2. In our freedom.Freedom from the law is the theme of Galatians. God does not accept us because we've kept His laws. We are saved only because He has forgiven us and has granted us the gift of life in His Son.
But there are always people who would like to get you back under the law. That's why Paul says in Galatians 5:1: "Stand fast therefore in the liberty wherewith Christ hath made us free, and be not entangled again with the yoke of bondage."
The trouble with the legalists is that they don't understand God's grace. They think it's dangerous to let people out from under the law. Actually, legalism is the more dangerous teaching. For one thing, the legalists tend to compare their "obedience" with others; and pride, of course, goes before a fall.
For another, they tend to rely upon their own strength to keep the rules. And the inevitable result of self-reliance is a spiritual nose dive. Worn out from trying in vain to keep the law in the energy of the flesh, some of them just give up in despair. Others, thinking that God owes them something for their efforts, get disillusioned when they don't get what they expect.
Paul vs. Peter. Standing firm against the legalists is not easy, to be sure. Strong, seemingly-spiritual personalities will sometimes put heavy pressure on you. Paul had that experience. It was none other than the great Apostle Peter, who got himself trapped in the legalistic rule that Jewish believers should not eat at the same table with Gentile believers, and Peter was influencing others to think the same way.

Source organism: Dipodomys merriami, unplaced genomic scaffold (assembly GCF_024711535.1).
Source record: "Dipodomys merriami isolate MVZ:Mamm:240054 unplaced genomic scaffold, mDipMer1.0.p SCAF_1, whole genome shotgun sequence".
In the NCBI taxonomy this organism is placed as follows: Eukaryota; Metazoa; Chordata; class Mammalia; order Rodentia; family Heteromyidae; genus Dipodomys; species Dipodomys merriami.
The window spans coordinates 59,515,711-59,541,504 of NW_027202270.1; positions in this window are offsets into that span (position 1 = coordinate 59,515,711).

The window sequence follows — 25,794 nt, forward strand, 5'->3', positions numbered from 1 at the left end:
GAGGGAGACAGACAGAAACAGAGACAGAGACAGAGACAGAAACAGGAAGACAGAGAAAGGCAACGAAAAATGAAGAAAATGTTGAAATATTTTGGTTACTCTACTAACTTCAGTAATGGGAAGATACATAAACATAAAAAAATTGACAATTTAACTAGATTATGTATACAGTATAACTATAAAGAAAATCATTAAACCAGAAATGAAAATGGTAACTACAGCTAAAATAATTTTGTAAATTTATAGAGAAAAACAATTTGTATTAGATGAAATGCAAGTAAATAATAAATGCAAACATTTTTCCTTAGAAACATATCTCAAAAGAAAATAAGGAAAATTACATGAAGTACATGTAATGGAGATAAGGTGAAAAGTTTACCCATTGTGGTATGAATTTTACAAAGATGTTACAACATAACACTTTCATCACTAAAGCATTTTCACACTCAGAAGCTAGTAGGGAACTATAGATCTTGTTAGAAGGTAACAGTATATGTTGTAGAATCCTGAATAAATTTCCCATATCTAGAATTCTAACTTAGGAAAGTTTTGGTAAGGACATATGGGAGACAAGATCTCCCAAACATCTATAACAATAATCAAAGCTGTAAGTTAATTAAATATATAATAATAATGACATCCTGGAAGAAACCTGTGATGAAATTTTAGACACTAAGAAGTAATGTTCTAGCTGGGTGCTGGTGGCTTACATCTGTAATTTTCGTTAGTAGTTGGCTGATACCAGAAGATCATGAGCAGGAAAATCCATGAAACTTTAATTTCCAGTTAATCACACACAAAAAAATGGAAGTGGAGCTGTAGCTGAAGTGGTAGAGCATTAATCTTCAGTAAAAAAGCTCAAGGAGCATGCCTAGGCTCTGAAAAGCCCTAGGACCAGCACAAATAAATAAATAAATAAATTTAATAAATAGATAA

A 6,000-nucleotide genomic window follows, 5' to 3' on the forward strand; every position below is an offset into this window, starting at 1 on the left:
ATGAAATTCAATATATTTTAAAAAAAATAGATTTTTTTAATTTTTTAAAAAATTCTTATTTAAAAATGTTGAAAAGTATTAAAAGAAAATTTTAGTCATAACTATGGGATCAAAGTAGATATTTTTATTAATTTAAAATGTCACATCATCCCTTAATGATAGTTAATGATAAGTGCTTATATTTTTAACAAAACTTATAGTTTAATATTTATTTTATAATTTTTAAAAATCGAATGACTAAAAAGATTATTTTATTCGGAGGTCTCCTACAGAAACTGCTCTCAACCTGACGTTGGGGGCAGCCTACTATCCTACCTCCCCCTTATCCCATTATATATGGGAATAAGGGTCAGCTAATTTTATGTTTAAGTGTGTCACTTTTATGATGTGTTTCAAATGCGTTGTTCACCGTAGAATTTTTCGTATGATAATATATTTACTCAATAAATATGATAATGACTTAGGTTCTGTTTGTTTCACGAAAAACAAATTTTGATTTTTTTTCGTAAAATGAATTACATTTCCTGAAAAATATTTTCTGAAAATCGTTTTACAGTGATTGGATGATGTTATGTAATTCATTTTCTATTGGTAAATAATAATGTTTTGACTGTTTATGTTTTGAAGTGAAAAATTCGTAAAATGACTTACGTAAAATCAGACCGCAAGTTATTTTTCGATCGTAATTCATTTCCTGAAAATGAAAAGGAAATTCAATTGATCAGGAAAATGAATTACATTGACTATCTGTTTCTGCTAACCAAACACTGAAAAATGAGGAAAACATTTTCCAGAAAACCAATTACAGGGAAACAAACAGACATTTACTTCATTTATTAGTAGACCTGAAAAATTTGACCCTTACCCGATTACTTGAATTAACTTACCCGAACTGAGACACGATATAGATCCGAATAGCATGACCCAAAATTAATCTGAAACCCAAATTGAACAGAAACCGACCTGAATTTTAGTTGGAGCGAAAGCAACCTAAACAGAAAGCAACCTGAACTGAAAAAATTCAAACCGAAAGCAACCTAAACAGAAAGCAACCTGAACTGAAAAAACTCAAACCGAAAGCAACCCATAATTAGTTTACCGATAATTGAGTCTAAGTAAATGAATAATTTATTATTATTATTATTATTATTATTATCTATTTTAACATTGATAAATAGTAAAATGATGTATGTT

But Paul stood up to Peter. He wrote in Galatians 2:14: "But when I saw that they walked not uprightly according to the truth of the gospel, I said unto Peter before them all, If thou, being a Jew, livest after the manner of Gentiles, and not as do the Jews, why compellest thou the Gentiles to live as do the Jews?"
The pitfalls of legalism are endless. Satan would love to get you bogged down in one of them. So, watch out for him. Don't get tangled up in that web of bondage. Like Paul, we must stand firm in our Christian liberty, as well as in the Christian faith.
3. In one accord.Paul says in Philippians 1:27, "Only let your conversation be as it becometh the gospel of Christ; that whether I come and see you, or else be absent, I may hear of your affairs, that ye stand fast in one spirit, with one mind striving together for the faith of the gospel."
Instead of maintaining unity and harmony, we Christians have been fighting one another all over the place. Churches are splitting over trivial issues, para-church organizations are feuding against one another, Christian husbands and wives can't get along, parents and children are at war.